Searching Beds

From the earliest days of our firefighter training we are taught to search buildings.  Searching is a fundamental fire ground task that requires skill, practice, and understanding.  One critical component of searching a residential building is searching beds.  When I am searching and come to a bed I search it the same way every time.  Doing it the same way every time ensures consistency so nothing gets missed.

When I find a bed I set my tool down on the ground so I can use both hands to search the bed.  Get on top of the bed and touch all four corners.  If you touch all four corners of the bed there is very little chance you have not touched any other portion of the bed while moving from one corner to another.  Be sure to also check for any victims that may have fallen between the bed and the wall.  After searching the entire bed extend your arm above your head to check for a bunk bed.

The top bunk of a bunk bed is a commonly overlooked area while searching.  Extending your arm above your head is the best way to check for the presence of a top bunk.  Other cues that may indicate a bunk bed include the vertical posts to support the top bunk and a low bottom bed.  The vertical posts are not a sure fire way to locate a bunk bed since some bunk beds do not have them.

When searching a residential building and you are in a room that you believe to be bedroom the lack of a bed should come as a surprise.  Loft beds are also common in order to maximize the space.  The presence of a ladder in any residential building should also be an indicator of an area that needs further examination while searching.  (See photos below)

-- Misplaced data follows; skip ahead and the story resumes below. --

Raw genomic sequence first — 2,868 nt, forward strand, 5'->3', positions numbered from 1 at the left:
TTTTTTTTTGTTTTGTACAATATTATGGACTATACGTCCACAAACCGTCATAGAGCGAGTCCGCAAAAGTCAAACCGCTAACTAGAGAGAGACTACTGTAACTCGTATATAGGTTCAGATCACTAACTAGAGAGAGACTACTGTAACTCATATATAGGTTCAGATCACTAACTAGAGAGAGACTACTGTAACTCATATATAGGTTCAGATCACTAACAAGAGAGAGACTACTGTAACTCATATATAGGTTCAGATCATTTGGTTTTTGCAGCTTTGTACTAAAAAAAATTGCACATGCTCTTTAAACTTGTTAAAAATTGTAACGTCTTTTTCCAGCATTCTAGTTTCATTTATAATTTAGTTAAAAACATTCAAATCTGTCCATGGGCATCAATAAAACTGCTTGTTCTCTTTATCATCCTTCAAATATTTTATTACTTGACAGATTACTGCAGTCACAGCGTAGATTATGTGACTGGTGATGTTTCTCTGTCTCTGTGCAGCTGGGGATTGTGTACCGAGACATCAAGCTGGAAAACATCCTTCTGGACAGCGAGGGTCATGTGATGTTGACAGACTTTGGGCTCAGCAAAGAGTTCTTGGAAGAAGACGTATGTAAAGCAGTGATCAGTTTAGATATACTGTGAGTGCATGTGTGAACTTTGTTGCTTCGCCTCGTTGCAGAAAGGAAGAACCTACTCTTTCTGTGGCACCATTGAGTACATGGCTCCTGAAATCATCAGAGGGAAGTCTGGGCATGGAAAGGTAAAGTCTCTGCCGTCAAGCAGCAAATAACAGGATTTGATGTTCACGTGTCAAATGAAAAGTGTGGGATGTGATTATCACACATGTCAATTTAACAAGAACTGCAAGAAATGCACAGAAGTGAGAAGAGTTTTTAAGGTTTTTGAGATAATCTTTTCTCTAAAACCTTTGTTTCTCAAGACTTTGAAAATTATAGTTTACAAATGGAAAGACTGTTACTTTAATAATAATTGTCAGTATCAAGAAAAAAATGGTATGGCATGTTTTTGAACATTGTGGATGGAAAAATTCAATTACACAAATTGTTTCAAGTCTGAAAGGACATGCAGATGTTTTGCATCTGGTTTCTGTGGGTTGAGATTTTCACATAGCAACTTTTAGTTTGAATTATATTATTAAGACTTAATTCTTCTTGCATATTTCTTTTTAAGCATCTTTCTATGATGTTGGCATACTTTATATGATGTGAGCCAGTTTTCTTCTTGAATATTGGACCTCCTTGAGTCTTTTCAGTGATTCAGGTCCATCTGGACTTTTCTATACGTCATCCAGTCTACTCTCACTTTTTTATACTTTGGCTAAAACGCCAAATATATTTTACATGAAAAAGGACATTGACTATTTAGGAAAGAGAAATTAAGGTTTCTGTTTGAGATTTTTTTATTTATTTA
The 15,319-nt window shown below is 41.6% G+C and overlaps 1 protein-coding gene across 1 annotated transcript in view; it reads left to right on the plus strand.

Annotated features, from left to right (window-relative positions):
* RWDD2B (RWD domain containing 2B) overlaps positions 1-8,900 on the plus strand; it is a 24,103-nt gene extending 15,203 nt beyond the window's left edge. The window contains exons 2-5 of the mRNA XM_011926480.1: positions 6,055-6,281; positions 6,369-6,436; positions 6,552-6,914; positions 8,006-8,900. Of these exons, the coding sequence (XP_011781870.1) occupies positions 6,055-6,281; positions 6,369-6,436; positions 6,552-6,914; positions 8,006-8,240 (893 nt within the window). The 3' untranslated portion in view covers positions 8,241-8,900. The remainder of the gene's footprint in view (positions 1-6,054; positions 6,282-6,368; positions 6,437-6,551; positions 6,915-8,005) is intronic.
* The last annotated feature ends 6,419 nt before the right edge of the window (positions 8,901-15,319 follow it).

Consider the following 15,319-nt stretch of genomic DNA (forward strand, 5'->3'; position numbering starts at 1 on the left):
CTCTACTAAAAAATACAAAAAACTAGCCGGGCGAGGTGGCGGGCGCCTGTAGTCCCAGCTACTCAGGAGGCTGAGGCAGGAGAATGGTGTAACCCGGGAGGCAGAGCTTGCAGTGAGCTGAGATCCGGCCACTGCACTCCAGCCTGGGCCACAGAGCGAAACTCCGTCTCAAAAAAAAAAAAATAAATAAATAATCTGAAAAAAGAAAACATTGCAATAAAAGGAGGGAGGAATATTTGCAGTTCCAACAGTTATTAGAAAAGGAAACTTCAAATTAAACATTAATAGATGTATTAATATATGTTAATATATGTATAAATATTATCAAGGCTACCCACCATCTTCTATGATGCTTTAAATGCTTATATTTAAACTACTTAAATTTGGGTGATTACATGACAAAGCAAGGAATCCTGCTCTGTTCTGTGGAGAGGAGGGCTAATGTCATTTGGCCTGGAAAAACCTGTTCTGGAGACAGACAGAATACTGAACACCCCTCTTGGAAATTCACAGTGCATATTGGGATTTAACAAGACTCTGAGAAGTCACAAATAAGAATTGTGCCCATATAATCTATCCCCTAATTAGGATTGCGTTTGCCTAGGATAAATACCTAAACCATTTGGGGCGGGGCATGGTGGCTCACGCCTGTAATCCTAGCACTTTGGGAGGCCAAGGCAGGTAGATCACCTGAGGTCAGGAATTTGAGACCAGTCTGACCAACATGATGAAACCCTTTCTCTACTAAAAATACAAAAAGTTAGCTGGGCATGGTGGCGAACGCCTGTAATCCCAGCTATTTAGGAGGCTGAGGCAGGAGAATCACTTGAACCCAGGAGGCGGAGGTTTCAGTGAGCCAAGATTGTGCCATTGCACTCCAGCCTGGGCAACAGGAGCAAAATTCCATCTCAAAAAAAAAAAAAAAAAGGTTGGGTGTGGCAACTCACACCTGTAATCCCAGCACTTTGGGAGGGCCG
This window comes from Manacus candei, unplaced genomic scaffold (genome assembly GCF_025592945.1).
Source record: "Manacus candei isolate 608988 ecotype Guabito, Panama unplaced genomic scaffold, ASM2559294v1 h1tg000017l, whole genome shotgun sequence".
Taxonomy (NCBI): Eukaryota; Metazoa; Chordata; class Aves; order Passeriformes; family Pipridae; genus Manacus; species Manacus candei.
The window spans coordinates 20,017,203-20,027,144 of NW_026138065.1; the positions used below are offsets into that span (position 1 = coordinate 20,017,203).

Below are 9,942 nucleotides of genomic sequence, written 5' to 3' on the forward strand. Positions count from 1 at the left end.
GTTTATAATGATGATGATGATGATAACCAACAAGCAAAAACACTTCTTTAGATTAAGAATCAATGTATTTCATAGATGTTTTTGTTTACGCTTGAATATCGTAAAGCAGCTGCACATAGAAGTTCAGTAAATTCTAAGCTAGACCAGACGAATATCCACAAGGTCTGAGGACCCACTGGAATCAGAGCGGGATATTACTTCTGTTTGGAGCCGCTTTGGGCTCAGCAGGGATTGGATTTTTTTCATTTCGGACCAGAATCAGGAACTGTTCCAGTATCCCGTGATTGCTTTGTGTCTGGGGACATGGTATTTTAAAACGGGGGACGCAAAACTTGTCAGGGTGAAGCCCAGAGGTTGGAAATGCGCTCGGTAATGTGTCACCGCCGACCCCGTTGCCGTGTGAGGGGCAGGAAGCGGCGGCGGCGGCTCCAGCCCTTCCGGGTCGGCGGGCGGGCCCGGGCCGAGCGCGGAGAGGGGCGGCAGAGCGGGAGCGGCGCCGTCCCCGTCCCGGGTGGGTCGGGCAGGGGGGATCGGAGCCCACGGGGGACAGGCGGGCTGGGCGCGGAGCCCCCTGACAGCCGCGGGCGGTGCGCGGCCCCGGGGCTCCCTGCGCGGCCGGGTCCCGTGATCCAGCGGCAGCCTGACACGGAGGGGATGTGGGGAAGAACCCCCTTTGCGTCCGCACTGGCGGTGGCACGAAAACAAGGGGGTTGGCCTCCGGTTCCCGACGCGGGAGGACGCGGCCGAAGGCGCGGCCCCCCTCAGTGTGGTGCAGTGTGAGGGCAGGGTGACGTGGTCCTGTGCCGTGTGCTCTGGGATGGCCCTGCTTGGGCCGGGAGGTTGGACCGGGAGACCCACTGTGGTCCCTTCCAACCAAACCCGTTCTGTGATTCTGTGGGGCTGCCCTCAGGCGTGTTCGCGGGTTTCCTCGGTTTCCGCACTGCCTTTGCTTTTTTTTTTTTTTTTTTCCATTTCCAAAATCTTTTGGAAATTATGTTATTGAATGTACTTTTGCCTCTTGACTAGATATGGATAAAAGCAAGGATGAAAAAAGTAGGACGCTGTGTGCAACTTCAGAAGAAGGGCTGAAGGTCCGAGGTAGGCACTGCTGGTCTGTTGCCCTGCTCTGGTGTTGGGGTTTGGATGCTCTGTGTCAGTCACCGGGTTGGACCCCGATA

After searching the bed, the space between the bed and the wall, and checking for a top bunk; be sure to check under the bed.  Lay flat on the floor and sweep under the bed with your leg.

If you find a victim in a bed remove the victim to the floor and re-search the bed.  You may find an adult victim first due to their size and then find a child victim that had been previously concealed by the adult.  Once a victim is located in any circumstance a radio transmission is warranted.  Transmit who you are, where you are, how many victims you have located and if you need assistance to remove the victim from the building.

1 Comment

  • A Peck says:

    This is an amazing post, very informative and interesting. You just alerted me to a few things about safety that I've not thought of before, and maybe have even taken for granted. Thank you. This has been most helpful.

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